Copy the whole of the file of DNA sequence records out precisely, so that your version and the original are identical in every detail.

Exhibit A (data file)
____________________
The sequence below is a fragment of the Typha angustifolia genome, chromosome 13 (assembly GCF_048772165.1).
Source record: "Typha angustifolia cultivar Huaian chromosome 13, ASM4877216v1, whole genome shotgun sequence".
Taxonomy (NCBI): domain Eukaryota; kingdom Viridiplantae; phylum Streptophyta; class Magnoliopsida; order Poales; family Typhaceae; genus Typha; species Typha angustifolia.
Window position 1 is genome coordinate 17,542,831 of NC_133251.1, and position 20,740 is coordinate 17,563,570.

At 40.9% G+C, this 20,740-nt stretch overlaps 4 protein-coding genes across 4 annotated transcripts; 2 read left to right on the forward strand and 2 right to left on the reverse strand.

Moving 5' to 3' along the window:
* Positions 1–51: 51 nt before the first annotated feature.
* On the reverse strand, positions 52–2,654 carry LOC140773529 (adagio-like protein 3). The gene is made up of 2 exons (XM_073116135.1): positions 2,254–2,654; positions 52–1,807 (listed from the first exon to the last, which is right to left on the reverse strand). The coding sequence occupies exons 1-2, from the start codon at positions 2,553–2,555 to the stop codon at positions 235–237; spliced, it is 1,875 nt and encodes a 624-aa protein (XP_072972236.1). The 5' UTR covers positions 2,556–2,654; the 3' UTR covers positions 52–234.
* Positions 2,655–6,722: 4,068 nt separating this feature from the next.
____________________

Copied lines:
The sequence below is a fragment of the Typha angustifolia genome, chromosome 13 (assembly GCF_048772165.1).
Source record: "Typha angustifolia cultivar Huaian chromosome 13, ASM4877216v1, whole genome shotgun sequence".
Taxonomy (NCBI): domain Eukaryota; kingdom Viridiplantae; phylum Streptophyta; class Magnoliopsida; order Poales; family Typhaceae; genus Typha; species Typha angustifolia.
Window position 1 is genome coordinate 17,542,831 of NC_133251.1, and position 20,740 is coordinate 17,563,570.

At 40.9% G+C, this 20,740-nt stretch overlaps 4 protein-coding genes across 4 annotated transcripts; 2 read left to right on the forward strand and 2 right to left on the reverse strand.

Moving 5' to 3' along the window:
* Positions 1–51: 51 nt before the first annotated feature.
* On the reverse strand, positions 52–2,654 carry LOC140773529 (adagio-like protein 3). The gene is made up of 2 exons (XM_073116135.1): positions 2,254–2,654; positions 52–1,807 (listed from the first exon to the last, which is right to left on the reverse strand). The coding sequence occupies exons 1-2, from the start codon at positions 2,553–2,555 to the stop codon at positions 235–237; spliced, it is 1,875 nt and encodes a 624-aa protein (XP_072972236.1). The 5' UTR covers positions 2,556–2,654; the 3' UTR covers positions 52–234.
* Positions 2,655–6,722: 4,068 nt separating this feature from the next.